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31 Aug 18. SCOT-HEART findings

Coronary CT Angiography and 5-Year Risk of Myocardial Infarction.

The five-year update to the SCOT-HEART multicentre trial, which analysed coronary computed tomography angiography (CTA) in patients with suspected angina due to coronary heart disease has reported that CTA in combination with standard care for stable chest pain, may reduce death rates from future myocardial infarctions.

The update, presented at the European Society of Cardiology (ESC) 2018 Congress last weekend by Professor David Newby, reported significant improvements in future cardiovascular risks, in patients at risk for chronic angina initially referred for CTA plus standard care, versus those only referred to standard care.

The trial  randomly assigned 4,146 patients with stable chest pain who had been referred to a cardiology clinic for evaluation to either standard care plus CTA (2073 patients) or to standard care alone (2073 patients). Investigations, treatments, and clinical outcomes were assessed over 3 to 7 years of follow-up. The median duration of follow-up was 4.8 years, which yielded 20,254 patient-years of follow-up.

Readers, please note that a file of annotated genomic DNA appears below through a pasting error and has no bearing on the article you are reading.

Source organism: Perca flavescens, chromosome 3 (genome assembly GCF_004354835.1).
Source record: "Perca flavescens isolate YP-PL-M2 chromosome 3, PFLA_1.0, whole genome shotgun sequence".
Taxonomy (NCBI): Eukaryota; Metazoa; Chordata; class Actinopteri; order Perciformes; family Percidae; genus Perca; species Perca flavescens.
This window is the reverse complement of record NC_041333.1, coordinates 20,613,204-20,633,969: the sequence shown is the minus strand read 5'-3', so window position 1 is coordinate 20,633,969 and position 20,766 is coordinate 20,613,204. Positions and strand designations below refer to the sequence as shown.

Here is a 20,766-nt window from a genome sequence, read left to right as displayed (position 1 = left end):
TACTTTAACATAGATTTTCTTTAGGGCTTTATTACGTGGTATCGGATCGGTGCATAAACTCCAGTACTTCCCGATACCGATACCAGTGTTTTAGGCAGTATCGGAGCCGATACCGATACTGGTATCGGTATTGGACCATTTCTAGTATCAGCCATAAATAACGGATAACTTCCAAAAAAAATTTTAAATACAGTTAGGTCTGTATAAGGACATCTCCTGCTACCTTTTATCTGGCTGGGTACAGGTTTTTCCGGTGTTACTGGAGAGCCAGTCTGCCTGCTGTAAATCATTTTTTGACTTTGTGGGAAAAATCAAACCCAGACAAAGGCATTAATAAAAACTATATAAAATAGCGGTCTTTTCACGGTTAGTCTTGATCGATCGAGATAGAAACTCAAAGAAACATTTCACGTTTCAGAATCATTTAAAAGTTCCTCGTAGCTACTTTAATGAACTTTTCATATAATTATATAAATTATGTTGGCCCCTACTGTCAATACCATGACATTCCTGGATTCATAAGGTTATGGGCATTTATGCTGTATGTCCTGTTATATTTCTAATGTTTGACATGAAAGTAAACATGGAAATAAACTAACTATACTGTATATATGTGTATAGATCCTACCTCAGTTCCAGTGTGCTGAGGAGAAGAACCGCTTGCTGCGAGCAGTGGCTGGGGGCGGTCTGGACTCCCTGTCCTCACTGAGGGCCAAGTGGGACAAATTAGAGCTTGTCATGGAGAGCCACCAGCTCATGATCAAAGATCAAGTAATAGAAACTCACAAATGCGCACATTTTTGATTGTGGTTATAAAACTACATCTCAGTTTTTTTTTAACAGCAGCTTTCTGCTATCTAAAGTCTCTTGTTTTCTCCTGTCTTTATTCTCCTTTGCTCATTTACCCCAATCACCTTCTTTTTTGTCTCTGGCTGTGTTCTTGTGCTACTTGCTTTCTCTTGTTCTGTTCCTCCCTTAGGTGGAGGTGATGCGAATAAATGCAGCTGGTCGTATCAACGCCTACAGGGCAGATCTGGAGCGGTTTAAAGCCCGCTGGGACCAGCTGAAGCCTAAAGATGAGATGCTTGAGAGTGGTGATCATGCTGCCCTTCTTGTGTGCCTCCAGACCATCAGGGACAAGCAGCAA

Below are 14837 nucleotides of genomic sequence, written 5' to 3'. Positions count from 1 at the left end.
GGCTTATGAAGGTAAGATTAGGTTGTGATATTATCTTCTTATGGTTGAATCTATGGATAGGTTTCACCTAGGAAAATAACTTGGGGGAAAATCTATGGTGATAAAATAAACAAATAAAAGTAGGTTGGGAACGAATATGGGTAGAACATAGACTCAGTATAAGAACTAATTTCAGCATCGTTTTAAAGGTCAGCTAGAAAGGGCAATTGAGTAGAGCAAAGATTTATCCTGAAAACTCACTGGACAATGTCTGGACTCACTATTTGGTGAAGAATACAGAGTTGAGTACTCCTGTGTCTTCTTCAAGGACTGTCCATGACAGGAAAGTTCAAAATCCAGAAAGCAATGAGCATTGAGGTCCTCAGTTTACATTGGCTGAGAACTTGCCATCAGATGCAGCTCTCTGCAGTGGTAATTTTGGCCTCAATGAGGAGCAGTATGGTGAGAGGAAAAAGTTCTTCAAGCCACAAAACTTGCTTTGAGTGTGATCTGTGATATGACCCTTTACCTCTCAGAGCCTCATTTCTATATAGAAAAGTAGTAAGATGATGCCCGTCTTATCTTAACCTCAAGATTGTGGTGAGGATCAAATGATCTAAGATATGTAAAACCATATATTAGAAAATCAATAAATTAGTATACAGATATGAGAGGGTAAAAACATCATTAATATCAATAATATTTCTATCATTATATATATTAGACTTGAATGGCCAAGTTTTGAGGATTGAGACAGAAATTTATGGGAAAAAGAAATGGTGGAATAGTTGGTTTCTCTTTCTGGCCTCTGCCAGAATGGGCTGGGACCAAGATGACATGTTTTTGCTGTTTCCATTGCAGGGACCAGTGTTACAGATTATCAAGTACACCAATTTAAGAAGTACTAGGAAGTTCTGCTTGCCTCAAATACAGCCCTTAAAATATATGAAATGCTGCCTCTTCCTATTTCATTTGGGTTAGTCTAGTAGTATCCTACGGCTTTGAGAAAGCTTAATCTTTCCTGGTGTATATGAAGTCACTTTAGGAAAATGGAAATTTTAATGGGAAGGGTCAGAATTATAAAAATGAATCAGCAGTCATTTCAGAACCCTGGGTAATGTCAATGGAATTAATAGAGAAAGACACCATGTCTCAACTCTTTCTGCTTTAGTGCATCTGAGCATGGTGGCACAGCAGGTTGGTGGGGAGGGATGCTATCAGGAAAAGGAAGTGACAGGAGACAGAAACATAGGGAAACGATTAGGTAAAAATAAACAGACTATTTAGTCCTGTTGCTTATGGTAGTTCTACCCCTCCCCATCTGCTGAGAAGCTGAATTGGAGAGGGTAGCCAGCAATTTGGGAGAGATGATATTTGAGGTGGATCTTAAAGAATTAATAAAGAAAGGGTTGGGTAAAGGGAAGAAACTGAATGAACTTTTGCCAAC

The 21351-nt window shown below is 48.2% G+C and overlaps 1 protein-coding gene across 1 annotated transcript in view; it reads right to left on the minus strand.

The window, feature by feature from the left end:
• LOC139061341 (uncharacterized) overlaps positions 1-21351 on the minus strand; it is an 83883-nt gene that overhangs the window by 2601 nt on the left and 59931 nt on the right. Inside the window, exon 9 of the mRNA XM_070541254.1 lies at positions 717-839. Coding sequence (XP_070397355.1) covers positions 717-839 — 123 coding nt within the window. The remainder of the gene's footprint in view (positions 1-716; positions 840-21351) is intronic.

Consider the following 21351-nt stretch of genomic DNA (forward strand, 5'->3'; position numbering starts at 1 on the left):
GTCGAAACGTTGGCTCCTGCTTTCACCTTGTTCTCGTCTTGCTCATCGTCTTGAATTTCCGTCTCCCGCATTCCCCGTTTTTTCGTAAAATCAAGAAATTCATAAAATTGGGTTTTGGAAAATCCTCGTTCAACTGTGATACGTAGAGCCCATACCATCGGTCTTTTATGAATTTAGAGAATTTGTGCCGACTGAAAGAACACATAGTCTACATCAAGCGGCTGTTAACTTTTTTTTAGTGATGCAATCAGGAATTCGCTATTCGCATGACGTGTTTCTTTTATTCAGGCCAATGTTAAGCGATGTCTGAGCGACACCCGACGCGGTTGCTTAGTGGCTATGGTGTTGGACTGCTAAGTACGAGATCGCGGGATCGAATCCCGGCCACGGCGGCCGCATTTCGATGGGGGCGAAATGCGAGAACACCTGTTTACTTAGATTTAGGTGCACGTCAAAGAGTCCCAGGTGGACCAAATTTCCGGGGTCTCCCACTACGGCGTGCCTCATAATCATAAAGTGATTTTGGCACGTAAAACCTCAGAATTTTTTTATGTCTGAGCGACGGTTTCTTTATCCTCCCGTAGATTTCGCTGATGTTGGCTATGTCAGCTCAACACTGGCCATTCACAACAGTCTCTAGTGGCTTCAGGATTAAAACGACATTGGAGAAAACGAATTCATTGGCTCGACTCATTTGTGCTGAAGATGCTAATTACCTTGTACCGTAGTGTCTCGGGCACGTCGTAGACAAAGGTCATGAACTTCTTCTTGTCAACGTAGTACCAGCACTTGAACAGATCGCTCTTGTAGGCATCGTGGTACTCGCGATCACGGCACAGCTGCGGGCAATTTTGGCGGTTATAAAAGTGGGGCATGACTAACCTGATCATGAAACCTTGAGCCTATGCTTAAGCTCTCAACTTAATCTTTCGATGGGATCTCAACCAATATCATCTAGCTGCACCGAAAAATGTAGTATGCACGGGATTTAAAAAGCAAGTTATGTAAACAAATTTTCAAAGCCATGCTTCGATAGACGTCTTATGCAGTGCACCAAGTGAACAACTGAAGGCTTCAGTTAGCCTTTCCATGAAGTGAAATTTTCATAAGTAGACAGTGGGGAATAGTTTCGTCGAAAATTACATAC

The beauty of the SCOT-HEART trial is the whole country’s electronic health records are kept and updated together.

Professor David NewbyBHF John Wheatley Chair of Cardiology

 

The team concluded that CTA in addition to standard care resulted in significantly lower rates of death from coronary heart disease or nonfatal myocardial infarction at 5 years than lone standard care. The supplemental procedure was also proven to not result in significantly greater risks for coronary angiography or revascularization in that time period.

 

The bottom line for me is, if you’re being tested for heart disease, get a CT. Physicians should focus on getting the right patient on the right treatment.

Professor David NewbyBHF John Wheatley Chair of Cardiology